Vlatko Andonovski “It was a very valuable experience.” (Brad Penner-USA TODAY Sports)
By Michael Lewis
The busiest person at the 2020 NWSL Challenge Cup earlier this summer?
It just might have been U.S. women’s national team head coach Vlatko Andonovski.
True, he did not run one team practice and he did not coach a minute.
But having the eight of the nine NWSL teams playing in bubble might have made Andonovski feel like a kid locked in that proverbial candy store.
He could watch and scout any player he needed at the venues in Herriman and Sandy, Utah.
And Andonovski did just that as he makes plans for the present and future of the USWNT.
He said he watched about 25 games and about 50-60 training sessions during his 35-day in the bubble.
“It was a very valuable experience,” he said during a press conference as he was honored as Park University’s Distinguished Alumnus Award Aug. 27. “To watch all the games live, that was one thing, but another thing that was very valuable for us, me personally, and the whole coaching staff that was there with me. We were able to attend lots of practices. Just to put a parallel between the trainings and games to see how the players are implementing the ideas of coaches, how coachable they are, how they’re taking and processing some of those ideas was very valuable for us in the evaluating process.”
Andonovski said that he and his staff broke the players into three groups.
“One group of players were already on the national team, so we didn’t evaluate them. We analyzed them and then we evaluated the players we had on the list. It was a certain group of players we feel had the potential to be on the national team.”
That was the second group.
“That was evaluated and then we had a group of players that was not on the national team or is not on the list, but its a surprise of the tournament and that’s the players we were looking at as well,” he continued. That’s why with players like Becky Sauerbrunn or Megan Rapinoe, Allie Long and all those players we didn’t necessarily evaluate them.”
With all U.S. Soccer activities shut down due to the COVID-19 pandemic, Andonovski hasn’t had to coach a game since the SheBelieves Cup in March. Like anyone else, he is anxious to get going ASAP, although when is out of his control. He and his staff will be ready to go full throttle when given the go-ahead.
“Lots of uncertainties,” he said. “We’re always preparing and always with the mindset that we’re starting on Monday. If we start on Monday, are we ready for it? So, that’s how the technical staff operates, that’s how the sporting staff operates. We’re always ready, whether it’s from the logistical standpoint or technical standpoint, We’re ready for the next step.”
If there was no pandemic, the U.S. would have competed at the Tokyo Olympics in July and August.
When someone at the press conference broached that subject, Andonovski replied, “Thank you for reminding me that I was supposed to return from Japan. Obviously a little unfortunate with everything that happened around the world. We’re not happy, nobody’s happy with that, but the mindset for us this summer was creativity. Just being creative and making things happen in a different way.”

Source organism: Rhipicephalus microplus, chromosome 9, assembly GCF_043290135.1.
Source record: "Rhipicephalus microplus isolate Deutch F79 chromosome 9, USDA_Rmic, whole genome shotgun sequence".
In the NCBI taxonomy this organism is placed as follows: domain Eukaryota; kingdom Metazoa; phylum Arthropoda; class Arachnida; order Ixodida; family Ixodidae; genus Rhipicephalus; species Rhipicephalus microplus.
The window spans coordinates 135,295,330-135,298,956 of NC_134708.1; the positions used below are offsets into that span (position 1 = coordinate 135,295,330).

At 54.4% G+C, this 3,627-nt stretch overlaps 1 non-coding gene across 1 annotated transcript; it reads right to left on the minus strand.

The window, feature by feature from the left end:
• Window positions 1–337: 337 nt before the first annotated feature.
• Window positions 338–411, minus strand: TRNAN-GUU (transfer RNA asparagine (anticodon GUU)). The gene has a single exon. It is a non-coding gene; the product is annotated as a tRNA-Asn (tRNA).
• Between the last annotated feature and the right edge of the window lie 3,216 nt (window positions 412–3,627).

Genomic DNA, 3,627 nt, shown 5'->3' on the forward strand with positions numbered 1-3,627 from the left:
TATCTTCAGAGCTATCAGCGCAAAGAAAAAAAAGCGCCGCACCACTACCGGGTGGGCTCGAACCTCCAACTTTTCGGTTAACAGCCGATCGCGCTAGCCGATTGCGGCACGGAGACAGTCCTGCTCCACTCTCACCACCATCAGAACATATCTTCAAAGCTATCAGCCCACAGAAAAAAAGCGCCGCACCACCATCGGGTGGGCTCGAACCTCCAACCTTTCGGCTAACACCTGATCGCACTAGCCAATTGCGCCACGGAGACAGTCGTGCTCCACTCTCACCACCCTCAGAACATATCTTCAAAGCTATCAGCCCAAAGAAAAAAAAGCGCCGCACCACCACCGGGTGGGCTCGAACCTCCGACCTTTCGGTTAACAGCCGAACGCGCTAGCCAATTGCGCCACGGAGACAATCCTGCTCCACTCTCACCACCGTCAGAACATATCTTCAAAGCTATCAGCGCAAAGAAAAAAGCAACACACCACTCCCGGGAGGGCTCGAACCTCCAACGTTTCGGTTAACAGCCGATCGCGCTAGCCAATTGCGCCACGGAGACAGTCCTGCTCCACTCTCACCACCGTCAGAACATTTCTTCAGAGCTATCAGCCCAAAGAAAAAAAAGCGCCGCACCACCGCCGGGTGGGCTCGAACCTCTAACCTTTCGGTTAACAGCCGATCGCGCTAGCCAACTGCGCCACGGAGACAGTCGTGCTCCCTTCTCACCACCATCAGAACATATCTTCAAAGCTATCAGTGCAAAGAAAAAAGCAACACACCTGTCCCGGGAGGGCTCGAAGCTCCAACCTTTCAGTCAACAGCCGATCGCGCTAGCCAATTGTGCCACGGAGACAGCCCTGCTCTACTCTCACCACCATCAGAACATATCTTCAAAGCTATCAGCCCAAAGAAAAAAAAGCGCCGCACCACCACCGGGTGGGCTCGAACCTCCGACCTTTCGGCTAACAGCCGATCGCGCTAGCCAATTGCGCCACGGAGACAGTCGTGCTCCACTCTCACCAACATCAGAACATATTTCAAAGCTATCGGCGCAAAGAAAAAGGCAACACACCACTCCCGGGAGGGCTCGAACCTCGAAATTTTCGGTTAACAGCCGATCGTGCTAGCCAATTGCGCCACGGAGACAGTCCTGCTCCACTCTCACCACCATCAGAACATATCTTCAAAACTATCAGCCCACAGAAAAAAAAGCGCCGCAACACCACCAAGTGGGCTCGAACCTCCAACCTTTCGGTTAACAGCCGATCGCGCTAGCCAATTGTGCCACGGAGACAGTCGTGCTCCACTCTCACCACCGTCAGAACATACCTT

That included the USWNT players.
“They are disappointed, but they are very well aware of the fact that this is something that we cannot control, he said. “And when I say disappointed, it[s because they are athletes. They are soccer players. They want to be on the field, I mean, I want to be on the field and coach, myself, but we understand that the safety and health of the players and staff and everybody around is more important than the game itself.”
During his seven years guiding FC Kansas City and the Seattle Reign in the NWSL, Andonovski directed his squads to five playoff appearances and two National Women’s Soccer League titles and was named coach of the year twice. He also coached the Missouri Comets to the Major Indoor Soccer League championship in 2013-14 and was selected MASL coach of the year in 2014-15. Andonovski was named the ninth head coach in USWNT history in October of 2019.
Yes, it is rare for any coach to direct men’s and women’s pro teams in the same city.
Andonovski said he was humbled to be honored by Park University. He earned a management degree at the school, which has had a pipeline through the years to help feed the indoor teams of the Missouri and Kansas City Comets (Major Arena Soccer League).
He thanked men’s soccer coach Efrem Shimlis and athletic director Claude English.
“I’ll just start off and say how honored and humbled I am to be here today to receive the Distinguished Alumnus Award,” the USWNT coach said. “I had a great experience with Park for so many years and am so thankful for the opportunity that Park University provided for me, for my family, my wife is a Park University graduate as well. And I was able to accumulate lots of knowledge, lots of experience. I was able to create some relationships with fellow students, with faculty and staff that will last for the rest of the life. I’m very thankful for all the opportunities.”